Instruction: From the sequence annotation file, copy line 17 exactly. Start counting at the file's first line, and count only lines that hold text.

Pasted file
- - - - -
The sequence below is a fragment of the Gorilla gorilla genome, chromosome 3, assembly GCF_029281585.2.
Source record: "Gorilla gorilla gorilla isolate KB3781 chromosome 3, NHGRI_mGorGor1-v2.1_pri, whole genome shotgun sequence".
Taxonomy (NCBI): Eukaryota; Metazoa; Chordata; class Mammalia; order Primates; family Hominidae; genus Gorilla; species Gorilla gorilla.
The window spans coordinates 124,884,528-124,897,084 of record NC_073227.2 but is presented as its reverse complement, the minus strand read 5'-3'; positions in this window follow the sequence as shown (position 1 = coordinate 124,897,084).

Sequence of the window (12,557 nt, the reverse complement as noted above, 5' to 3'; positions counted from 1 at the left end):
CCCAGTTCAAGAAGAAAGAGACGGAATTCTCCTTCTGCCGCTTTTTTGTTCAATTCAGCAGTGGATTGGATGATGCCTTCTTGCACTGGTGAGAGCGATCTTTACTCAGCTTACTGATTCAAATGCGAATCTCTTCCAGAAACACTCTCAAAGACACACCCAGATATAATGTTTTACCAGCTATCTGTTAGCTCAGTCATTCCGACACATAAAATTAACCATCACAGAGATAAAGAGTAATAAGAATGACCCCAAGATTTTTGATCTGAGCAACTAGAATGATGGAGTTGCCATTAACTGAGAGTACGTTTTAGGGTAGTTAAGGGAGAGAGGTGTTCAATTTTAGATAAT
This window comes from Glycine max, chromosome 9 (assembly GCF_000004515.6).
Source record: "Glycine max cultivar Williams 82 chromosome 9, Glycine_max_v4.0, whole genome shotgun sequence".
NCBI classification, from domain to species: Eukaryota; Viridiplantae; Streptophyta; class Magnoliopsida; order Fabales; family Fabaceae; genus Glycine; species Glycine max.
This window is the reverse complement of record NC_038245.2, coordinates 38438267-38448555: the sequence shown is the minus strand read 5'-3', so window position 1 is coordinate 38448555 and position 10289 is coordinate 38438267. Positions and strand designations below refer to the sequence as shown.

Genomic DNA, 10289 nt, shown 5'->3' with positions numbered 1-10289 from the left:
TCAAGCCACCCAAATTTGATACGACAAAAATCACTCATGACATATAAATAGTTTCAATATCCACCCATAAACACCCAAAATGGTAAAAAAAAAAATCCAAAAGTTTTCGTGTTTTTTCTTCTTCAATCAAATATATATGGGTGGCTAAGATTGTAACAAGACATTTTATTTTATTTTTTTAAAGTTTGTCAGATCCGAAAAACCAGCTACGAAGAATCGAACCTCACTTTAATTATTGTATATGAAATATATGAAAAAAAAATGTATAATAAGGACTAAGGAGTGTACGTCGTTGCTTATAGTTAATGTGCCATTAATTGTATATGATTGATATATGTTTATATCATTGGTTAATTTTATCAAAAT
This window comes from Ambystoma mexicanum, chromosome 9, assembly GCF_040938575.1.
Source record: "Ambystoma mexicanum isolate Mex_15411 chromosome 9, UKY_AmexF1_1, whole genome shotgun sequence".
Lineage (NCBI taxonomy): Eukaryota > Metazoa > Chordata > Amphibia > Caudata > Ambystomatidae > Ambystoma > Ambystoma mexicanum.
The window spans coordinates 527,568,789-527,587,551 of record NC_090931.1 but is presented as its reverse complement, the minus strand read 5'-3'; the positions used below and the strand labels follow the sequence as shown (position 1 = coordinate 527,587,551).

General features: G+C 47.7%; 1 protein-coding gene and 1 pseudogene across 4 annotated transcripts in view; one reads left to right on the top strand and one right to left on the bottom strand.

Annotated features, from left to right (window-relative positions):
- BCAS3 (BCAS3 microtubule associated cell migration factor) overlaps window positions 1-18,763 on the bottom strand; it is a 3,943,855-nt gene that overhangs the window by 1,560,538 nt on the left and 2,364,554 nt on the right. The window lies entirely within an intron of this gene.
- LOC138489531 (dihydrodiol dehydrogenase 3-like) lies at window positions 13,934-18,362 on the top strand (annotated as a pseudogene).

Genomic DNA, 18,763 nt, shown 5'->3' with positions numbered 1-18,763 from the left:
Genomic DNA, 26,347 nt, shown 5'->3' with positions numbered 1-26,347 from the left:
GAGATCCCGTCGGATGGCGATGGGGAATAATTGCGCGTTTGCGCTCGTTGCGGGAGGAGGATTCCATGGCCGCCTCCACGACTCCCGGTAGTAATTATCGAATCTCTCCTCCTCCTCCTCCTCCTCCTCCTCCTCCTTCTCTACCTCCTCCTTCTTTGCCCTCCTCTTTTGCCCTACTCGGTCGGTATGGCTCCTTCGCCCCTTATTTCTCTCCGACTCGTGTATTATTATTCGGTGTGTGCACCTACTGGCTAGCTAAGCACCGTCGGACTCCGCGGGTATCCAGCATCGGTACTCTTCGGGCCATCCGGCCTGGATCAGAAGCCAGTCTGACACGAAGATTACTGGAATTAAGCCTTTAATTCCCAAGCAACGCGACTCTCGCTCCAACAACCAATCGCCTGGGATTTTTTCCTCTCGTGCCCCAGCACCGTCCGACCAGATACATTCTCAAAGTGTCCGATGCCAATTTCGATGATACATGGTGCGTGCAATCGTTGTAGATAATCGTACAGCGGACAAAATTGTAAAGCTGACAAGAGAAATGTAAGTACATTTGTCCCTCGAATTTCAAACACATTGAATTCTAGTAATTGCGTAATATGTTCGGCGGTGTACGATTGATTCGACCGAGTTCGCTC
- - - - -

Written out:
General features: G+C 47.7%; 1 protein-coding gene and 1 pseudogene across 4 annotated transcripts in view; one reads left to right on the top strand and one right to left on the bottom strand.